Reports from our apprentices

We interviewed some of our apprentices at our different departments and locations. They provided us with an insight into their personal working lives at the ASH Group and revealed some of the details of their daily work.

Industrial Clerk

The apprenticeship as an Industrial Clerk is among the top five vocational occupations in Germany. Around 20,000 young people embark on an apprenticeship as an Industrial Clerk each year. Isabelle Maise is one such young person, having started her apprenticeship at Schmidt's St. Blasien (GER) location on 1st September 2013.

Why did you decide to embark on an apprenticeship as an Industrial Clerk?

I.Maise - Industriekauffrau bei SchmidtI did an internship at Aebi Schmidt Deutschland GmbH in St. Blasien which gave me a very interesting insight into the kind of tasks completed by an industrial clerk. It was then that I decided I would also be very interested in completing an apprenticeship in this vocation. I really like the variety of tasks and being able to work in a wide range of different departments. I especially enjoy dealing with the customers in my job, whether it is in person, by email or over the telephone, and the different internal departments that I work in. It goes without saying that my computer is my constant companion and I enjoy working with it, and that doesn't just mean using the standard programs such as Microsoft Office. When I worked in the sales department, for example, I also got to learn SAP, which I used for managing suppliers' data and completing orders. I also very much enjoyed working with Adobe Premiere Pro which I used in order to edit videos during my time in the marketing department. The excellent further training options and career prospects offered by the apprenticeship were also factors in my decision. With my basic qualification as an Industrial Clerk I certainly feel well equipped for the future.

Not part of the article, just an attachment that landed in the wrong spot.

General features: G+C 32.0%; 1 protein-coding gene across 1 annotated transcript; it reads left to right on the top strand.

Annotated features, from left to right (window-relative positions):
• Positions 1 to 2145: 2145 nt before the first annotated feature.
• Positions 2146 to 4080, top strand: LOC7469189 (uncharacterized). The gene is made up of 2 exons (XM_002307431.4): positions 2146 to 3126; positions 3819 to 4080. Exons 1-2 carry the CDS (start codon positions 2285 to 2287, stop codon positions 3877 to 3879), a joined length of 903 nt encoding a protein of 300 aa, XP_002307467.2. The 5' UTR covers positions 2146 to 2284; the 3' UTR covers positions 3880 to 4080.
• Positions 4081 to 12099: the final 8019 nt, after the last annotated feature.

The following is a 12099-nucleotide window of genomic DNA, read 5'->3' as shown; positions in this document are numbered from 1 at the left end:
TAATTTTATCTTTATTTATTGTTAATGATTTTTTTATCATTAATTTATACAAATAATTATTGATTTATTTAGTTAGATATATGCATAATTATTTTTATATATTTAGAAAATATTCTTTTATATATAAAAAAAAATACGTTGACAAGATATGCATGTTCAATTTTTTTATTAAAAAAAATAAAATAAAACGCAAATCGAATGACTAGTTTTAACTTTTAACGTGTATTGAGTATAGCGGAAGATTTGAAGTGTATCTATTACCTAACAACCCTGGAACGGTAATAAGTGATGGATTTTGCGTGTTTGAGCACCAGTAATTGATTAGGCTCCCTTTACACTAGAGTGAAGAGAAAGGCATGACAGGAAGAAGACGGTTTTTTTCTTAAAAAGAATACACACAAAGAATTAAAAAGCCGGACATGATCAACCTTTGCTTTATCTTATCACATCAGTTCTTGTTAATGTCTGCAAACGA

Looking back, what has been the most exciting project that you have worked on?

The most exciting project that I have been able to work on so far was the organisation of the so-called "Lighthouse day" which was part of our "Fit for tomorrow" campaign. In the summer of 2014, the "Lighthouse day" took place in the production department for the compact sweepers. Over 150 employees and family members took up the invitation. Two of my tasks were to develop a tour of the production department and to draft descriptions of the individual sequences (the different production steps). On the day of the event, I also welcomed the visitors to the headquarters and got to give each of them a key pendant with their name on it. At the same time, we took photos of the employees and their families which we then printed, put into frames and presented to them.

 

I.Maise Industriekauffrau bei Schmidt

What do you like the most about your apprenticeship at Aebi Schmidt?

I think it's really great to be able to gain experience in several different departments and to have been welcomed into the team so quickly. All of my colleagues are very friendly and helpful, it's like a big family here. Aebi Schmidt also has the feel of an international company, which I really like. We not only supply our products to customers all over the world, we also work very closely together with our locations in Switzerland, the Netherlands, Poland, and also with the international sales companies.